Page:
NASA marked a major milestone for the Space Shuttle's Return to Flight, as the redesigned External Tank rolled out today from the barge that carried it to the agency's Kennedy Space Center, Fla.
The tank was taken to the Vehicle Assembly Building (VAB) for a final checkout. It will eventually be attached to the twin Solid Rocket Boosters and the Space Shuttle Discovery for its Return to Flight mission, STS-114.
The external tank is the largest element of the Space Shuttle system at 27.6-feet wide and 154-feet tall, and the only part that isn't reused. During the first eight-and-a-half minutes of launch, the tank feeds 535,000 gallons of liquid hydrogen and oxygen to the Shuttle's three main engines, powering the Shuttle to space during ascent.
The Return to Flight mission, designated STS-114, is targeted for a launch opportunity beginning in May 2005. The seven-member Discovery crew will fly to the International Space Station primarily to test and evaluate new procedures for flight safety, including Space Shuttle inspection and repair techniques.
"With the arrival of the External Tank, all of the elements of the Space Shuttle system are in place for Return to Flight," said Michael Kostelnik, deputy associate administrator for International Space Station and Space Shuttle programs. "This improved tank will be the safest we've ever flown. The modifications we have made will ensure the Shuttle completes its long-term mission of assembling the International Space Station," he said.
NASA and Lockheed Martin Corp. spent nearly two years modifying the 15-story, rust-colored tank to make it safer. Among dozens of changes is a redesigned forward bipod fitting to reduce the risk to the Shuttle from falling debris during ascent. Reducing the debris risk was a key recommendation of the Columbia Accident Investigation Board.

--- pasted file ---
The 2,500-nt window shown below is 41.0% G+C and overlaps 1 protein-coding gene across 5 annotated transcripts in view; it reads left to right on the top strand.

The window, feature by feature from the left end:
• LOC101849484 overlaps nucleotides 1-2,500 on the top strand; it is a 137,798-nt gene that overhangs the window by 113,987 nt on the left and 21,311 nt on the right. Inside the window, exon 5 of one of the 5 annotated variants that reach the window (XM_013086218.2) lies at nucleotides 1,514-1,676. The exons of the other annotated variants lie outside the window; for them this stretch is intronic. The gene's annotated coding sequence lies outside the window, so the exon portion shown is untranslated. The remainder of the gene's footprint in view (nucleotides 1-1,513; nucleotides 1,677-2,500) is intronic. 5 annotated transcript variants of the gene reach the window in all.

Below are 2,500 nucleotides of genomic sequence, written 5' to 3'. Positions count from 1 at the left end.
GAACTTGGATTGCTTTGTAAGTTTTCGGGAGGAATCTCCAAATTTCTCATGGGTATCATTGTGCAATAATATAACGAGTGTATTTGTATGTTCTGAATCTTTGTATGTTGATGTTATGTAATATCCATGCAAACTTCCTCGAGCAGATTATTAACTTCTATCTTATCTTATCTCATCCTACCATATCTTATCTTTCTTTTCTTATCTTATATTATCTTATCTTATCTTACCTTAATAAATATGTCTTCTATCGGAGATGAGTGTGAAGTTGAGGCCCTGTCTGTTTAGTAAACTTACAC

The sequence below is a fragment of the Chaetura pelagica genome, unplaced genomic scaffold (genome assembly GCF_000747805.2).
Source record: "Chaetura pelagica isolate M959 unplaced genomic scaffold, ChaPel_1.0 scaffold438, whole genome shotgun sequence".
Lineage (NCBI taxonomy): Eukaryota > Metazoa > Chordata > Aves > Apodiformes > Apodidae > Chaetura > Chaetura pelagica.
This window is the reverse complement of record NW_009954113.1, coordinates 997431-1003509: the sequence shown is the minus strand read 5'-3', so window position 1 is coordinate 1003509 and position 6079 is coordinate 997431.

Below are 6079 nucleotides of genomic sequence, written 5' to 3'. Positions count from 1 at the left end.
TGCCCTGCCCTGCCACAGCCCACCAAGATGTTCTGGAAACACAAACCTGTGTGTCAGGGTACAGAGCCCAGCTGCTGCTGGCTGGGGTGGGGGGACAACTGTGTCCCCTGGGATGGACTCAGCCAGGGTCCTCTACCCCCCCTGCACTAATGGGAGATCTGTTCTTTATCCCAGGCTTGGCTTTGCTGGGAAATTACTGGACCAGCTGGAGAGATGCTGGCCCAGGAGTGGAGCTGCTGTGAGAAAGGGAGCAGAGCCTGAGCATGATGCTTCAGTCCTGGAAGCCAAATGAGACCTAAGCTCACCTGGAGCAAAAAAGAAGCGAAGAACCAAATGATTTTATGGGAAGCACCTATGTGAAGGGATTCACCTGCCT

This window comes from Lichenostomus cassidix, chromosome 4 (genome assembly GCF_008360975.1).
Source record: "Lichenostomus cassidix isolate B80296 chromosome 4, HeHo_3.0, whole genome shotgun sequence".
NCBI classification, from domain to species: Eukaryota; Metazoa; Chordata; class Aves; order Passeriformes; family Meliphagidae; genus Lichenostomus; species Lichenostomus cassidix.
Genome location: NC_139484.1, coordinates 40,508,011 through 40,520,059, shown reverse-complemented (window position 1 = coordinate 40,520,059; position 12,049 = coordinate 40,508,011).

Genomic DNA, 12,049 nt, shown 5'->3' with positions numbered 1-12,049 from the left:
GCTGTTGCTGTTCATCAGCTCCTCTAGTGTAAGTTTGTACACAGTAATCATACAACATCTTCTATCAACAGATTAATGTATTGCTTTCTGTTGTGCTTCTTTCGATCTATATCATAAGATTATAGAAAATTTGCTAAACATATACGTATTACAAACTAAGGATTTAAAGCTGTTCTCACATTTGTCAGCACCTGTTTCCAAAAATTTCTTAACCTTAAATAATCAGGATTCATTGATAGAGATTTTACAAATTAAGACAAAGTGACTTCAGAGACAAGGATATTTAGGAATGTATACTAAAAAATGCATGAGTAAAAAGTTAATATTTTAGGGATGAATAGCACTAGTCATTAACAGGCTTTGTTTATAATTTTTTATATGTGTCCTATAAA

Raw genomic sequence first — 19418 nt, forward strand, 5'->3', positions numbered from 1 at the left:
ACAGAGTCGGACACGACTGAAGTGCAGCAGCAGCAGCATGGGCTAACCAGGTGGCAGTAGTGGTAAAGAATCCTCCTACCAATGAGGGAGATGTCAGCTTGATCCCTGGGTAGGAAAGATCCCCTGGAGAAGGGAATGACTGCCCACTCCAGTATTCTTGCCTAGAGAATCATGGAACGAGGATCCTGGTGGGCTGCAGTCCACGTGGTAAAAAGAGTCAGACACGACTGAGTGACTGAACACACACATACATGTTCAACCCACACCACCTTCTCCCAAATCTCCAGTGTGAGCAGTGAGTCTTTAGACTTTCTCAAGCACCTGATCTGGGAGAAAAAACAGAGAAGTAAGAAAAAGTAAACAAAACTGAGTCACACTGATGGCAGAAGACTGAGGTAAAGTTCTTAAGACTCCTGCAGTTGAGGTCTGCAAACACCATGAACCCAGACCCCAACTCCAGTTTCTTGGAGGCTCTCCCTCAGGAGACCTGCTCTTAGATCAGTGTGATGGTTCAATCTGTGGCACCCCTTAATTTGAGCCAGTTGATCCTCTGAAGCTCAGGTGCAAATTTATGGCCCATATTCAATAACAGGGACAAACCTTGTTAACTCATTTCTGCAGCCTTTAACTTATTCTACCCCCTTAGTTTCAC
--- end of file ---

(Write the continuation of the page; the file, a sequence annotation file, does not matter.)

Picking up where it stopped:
"Although we can never completely eliminate insulating foam coming off the External Tank, we have absolute confidence we have eliminated the type of debris that caused the loss of Columbia," said Bill Parsons, Space Shuttle program manager. "This tank is safe to fly the Return to Flight mission."
The External Tank arrived at KSC after a 900-mile journey at sea. It departed NASA's Michoud Assembly Facility in New Orleans on Dec. 31. It was transported via Pegasus, NASA's specially designed barge. The Solid Rocket Booster retrieval ship Liberty Star brought the barge to Port Canaveral yesterday. The barge was moved by tugs to the KSC Turn Basin, the tank off-loaded and transported to the Vehicle Assembly Building.
"The team here at KSC is tremendously excited to receive the final Shuttle element for the Return to Flight mission," said Mike Wetmore, director of Shuttle processing at KSC. "We have an experienced team in place that will complete the final checkout and processing of the tank and prepare it for its final journey out to the launch pad before flight."
In the VAB, the tank will be raised to a vertical position. It will be lifted high up in the transfer aisle into the "checkout cell," where the tank's mechanical, electrical and thermal protection systems are inspected. The tank will also undergo new processes resulting from its re-design, including inspection of the bipod heater and External Tank separation camera.
The tank will be prepared for "mating" to the Shuttle's Solid Rocket Boosters. When preparations are complete, the tank will be lifted from the checkout cell, moved across the transfer aisle and into High Bay 1. It will be lowered and attached to the boosters, which are sitting on the Mobile Launch Platform.
The arrival of the External Tank, the largest element of the Space Shuttle system, follows other recent Return to Flight milestones, including the "stacking" of the Solid Rocket Boosters in the Vehicle Assembly Building and installation of the Space Shuttle Main Engines into Discovery. The External Tank is the only Shuttle component not recovered after launch and reused.
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